myriad problems that confront the region include burgeoning population figures, poverty, economic development, weak official infrastructure. The relationship between population and environment is a close one. It is believed that rising populations could lay an extra stress on the natural resources. However, it is not the increase in population that destroys the environment, but rather the behaviour of the populace towards the latter. For example, some countries like Taiwan and South Korea have ensured that population pressures do not result in resource degradation. This they did through a combination of sustainable growth in agricultural producti-vity and job creation outside agriculture. But countries like India and the Philippines were slow to react and favoured capital-intensive industry. Surplus labour was unable to shift to alternative employment from agriculture and environmental damage rose to great proportions.
Again, slower rates of population growth has not necessarily contributed towards less environmental degradation. Sri Lanka and Thailand, which have registered decreasing population rates, have also shown a similar high rate of environmental degradation. In case of population growth and land degeneration, it is not necessary that higher population figures erode the land base. As the adb publication states, Japan and usa are both examples of countries where increasing population density has been accompanied by improved land conditions. It is increasing population figures combined with poverty that could create more damage to the environment.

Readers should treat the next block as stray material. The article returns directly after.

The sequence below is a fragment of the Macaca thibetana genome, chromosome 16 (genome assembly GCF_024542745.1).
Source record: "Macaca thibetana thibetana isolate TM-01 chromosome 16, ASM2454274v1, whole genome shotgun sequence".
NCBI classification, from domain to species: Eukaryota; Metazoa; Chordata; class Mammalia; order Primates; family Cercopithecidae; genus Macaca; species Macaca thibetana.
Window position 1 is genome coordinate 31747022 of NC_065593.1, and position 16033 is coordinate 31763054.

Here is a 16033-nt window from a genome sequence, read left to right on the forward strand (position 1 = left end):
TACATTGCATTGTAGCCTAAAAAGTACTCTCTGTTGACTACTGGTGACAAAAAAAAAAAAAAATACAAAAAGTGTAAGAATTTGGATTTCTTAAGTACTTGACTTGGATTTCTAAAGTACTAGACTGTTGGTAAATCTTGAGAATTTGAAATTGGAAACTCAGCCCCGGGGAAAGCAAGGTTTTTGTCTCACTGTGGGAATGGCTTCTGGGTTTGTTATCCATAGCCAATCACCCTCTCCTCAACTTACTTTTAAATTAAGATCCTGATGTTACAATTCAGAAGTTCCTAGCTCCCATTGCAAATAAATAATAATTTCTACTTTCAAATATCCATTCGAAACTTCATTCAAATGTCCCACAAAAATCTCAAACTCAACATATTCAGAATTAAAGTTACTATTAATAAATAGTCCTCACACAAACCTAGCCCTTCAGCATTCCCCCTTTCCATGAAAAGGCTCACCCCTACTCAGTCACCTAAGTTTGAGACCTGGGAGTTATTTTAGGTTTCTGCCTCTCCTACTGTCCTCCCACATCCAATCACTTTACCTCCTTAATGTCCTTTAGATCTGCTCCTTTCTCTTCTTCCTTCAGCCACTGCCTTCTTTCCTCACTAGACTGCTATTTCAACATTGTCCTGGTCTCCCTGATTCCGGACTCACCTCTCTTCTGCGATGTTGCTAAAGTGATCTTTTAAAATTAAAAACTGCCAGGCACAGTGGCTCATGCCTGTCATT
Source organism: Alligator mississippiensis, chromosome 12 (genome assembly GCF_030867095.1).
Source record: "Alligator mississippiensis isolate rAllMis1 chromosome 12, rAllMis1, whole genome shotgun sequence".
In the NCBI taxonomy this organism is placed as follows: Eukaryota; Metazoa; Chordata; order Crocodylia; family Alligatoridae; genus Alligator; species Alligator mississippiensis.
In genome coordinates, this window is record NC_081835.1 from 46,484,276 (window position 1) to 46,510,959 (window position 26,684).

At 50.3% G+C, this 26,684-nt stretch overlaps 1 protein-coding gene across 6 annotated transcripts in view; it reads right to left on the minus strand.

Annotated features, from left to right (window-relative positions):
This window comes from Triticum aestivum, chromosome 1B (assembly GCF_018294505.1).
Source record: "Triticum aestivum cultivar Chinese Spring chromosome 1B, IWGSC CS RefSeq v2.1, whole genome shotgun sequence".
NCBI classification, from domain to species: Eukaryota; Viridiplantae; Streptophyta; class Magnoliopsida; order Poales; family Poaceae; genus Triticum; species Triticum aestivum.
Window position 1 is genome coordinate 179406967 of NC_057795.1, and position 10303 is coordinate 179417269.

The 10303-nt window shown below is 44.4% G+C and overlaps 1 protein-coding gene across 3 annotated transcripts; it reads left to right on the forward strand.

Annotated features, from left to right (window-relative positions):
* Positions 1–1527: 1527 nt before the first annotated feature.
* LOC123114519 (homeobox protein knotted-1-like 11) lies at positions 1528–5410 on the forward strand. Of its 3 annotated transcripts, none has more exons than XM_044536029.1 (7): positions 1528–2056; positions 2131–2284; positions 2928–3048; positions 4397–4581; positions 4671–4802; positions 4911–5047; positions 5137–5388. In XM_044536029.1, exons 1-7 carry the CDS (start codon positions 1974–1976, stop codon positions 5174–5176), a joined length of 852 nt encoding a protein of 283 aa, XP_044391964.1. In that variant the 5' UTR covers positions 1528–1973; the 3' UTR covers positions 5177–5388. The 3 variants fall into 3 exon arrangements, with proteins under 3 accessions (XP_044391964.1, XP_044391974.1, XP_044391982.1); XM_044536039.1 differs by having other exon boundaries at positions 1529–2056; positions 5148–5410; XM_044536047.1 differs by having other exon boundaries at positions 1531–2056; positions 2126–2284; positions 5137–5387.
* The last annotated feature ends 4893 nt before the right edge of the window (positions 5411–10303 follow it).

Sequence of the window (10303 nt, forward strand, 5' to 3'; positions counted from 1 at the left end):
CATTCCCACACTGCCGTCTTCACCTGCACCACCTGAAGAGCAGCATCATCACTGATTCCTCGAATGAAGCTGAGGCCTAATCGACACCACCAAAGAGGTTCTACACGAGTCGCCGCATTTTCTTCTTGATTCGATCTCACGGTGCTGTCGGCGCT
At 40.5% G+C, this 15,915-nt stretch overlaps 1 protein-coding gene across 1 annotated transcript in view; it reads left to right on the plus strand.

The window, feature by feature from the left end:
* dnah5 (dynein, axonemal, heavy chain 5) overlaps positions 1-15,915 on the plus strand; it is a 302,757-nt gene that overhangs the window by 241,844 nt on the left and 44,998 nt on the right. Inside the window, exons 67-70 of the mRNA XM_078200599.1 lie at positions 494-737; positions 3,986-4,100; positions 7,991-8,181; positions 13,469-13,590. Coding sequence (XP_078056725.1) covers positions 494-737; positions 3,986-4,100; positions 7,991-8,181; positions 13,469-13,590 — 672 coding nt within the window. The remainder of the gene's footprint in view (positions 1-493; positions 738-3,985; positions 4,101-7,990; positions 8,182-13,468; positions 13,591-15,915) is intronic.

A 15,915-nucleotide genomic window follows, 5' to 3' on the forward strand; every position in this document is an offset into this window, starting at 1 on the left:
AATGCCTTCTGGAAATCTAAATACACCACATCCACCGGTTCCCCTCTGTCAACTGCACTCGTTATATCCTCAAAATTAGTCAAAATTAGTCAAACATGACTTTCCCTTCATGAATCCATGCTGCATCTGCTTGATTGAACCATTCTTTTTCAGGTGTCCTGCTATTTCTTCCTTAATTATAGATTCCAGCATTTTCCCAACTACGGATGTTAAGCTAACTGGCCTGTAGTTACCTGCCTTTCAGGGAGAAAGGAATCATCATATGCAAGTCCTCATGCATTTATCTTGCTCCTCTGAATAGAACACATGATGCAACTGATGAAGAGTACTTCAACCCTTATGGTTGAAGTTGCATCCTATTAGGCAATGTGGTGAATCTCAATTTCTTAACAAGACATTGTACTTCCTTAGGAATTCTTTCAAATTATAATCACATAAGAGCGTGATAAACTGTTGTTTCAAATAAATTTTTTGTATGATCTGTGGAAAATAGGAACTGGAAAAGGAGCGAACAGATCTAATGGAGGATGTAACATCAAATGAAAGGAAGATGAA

As for water shortages, Indonesia with one of the world's highest freshwater endowments per person, faces water shortage. China, India and Pakistan face severe water shortages that have more to do with water subsidies than population growth. The World Resources 1987 report published by the usa-based World Resources Institute states that if Pakistan's irrigation system increased its efficiency by 10 per cent, the water saved could irrigate another two mha. But as long as Pakistan's farmers do not have to bear the true cost of water, they are unlikely to appreciate its scarcity and are likely to waste it.
Poverty has almost become synonymous with Asia. Nearly one billion people in Asia live below the poverty line and consi-dering that their first priority is to survive, environmental protection does not mean much to them. Natural resources like fuelwood, fodder or fish and water are all accessible to them. Invariably, the poor tend to live in areas more prone to environmental-disasters such as flooding and landslides or near polluting factories and hazardous dump sites. Environmental degradation reinforces poverty, which in turn reinforces environmental degradation and the vicious circle continues. Like population growth, poverty seems to exacerbate environmental problems in the presence of market and policy failures.
Development versus environment
Do higher income levels imply a worse environment? This question has sparked off several research studies and a relationship known as the 'environmental Kuznets curve' has been arrived at, which in an inverted u -shaped pattern shows that as the country gets richer, its environ-ment will get worse before it gets better ( See graph: For better or worse ).